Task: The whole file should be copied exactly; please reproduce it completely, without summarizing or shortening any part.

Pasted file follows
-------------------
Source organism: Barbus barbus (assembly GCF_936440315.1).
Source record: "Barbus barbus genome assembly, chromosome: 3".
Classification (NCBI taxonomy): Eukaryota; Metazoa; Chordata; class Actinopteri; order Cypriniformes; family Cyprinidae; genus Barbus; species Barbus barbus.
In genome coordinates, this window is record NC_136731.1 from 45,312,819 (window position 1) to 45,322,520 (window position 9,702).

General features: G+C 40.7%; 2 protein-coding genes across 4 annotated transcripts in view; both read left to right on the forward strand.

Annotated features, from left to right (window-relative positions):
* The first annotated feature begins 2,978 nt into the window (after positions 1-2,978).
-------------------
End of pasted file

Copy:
Source organism: Barbus barbus (assembly GCF_936440315.1).
Source record: "Barbus barbus genome assembly, chromosome: 3".
Classification (NCBI taxonomy): Eukaryota; Metazoa; Chordata; class Actinopteri; order Cypriniformes; family Cyprinidae; genus Barbus; species Barbus barbus.
In genome coordinates, this window is record NC_136731.1 from 45,312,819 (window position 1) to 45,322,520 (window position 9,702).

General features: G+C 40.7%; 2 protein-coding genes across 4 annotated transcripts in view; both read left to right on the forward strand.

Annotated features, from left to right (window-relative positions):
* The first annotated feature begins 2,978 nt into the window (after positions 1-2,978).